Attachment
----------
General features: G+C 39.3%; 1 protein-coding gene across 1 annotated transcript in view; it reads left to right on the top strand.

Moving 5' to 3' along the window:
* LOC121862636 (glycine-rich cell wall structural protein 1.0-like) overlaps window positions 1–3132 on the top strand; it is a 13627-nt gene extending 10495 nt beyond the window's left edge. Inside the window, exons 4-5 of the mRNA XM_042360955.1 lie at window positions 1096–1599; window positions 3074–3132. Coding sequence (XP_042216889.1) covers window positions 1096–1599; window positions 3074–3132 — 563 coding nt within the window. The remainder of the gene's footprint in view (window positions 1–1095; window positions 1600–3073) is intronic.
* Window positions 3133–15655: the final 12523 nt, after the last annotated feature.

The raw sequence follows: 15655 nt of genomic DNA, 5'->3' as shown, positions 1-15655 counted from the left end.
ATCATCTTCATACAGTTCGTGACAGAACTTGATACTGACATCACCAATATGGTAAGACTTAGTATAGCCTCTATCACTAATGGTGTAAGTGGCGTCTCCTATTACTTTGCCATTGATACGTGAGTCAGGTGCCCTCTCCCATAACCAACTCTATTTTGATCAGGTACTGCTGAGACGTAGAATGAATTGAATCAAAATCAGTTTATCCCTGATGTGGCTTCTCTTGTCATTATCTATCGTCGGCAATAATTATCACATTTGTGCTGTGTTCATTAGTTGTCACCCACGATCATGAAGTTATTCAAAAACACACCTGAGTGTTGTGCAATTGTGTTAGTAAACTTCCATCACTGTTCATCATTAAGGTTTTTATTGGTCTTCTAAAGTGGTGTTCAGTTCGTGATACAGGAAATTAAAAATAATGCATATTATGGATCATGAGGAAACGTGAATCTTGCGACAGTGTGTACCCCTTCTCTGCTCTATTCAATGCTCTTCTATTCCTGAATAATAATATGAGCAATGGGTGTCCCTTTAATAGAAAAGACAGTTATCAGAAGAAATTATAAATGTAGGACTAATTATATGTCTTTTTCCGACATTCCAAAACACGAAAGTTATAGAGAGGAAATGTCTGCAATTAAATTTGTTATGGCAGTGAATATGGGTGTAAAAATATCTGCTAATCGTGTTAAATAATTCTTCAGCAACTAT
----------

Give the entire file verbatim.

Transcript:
General features: G+C 39.3%; 1 protein-coding gene across 1 annotated transcript in view; it reads left to right on the top strand.

Moving 5' to 3' along the window:
* LOC121862636 (glycine-rich cell wall structural protein 1.0-like) overlaps window positions 1–3132 on the top strand; it is a 13627-nt gene extending 10495 nt beyond the window's left edge. Inside the window, exons 4-5 of the mRNA XM_042360955.1 lie at window positions 1096–1599; window positions 3074–3132. Coding sequence (XP_042216889.1) covers window positions 1096–1599; window positions 3074–3132 — 563 coding nt within the window. The remainder of the gene's footprint in view (window positions 1–1095; window positions 1600–3073) is intronic.
* Window positions 3133–15655: the final 12523 nt, after the last annotated feature.

The raw sequence follows: 15655 nt of genomic DNA, 5'->3' as shown, positions 1-15655 counted from the left end.
ATCATCTTCATACAGTTCGTGACAGAACTTGATACTGACATCACCAATATGGTAAGACTTAGTATAGCCTCTATCACTAATGGTGTAAGTGGCGTCTCCTATTACTTTGCCATTGATACGTGAGTCAGGTGCCCTCTCCCATAACCAACTCTATTTTGATCAGGTACTGCTGAGACGTAGAATGAATTGAATCAAAATCAGTTTATCCCTGATGTGGCTTCTCTTGTCATTATCTATCGTCGGCAATAATTATCACATTTGTGCTGTGTTCATTAGTTGTCACCCACGATCATGAAGTTATTCAAAAACACACCTGAGTGTTGTGCAATTGTGTTAGTAAACTTCCATCACTGTTCATCATTAAGGTTTTTATTGGTCTTCTAAAGTGGTGTTCAGTTCGTGATACAGGAAATTAAAAATAATGCATATTATGGATCATGAGGAAACGTGAATCTTGCGACAGTGTGTACCCCTTCTCTGCTCTATTCAATGCTCTTCTATTCCTGAATAATAATATGAGCAATGGGTGTCCCTTTAATAGAAAAGACAGTTATCAGAAGAAATTATAAATGTAGGACTAATTATATGTCTTTTTCCGACATTCCAAAACACGAAAGTTATAGAGAGGAAATGTCTGCAATTAAATTTGTTATGGCAGTGAATATGGGTGTAAAAATATCTGCTAATCGTGTTAAATAATTCTTCAGCAACTAT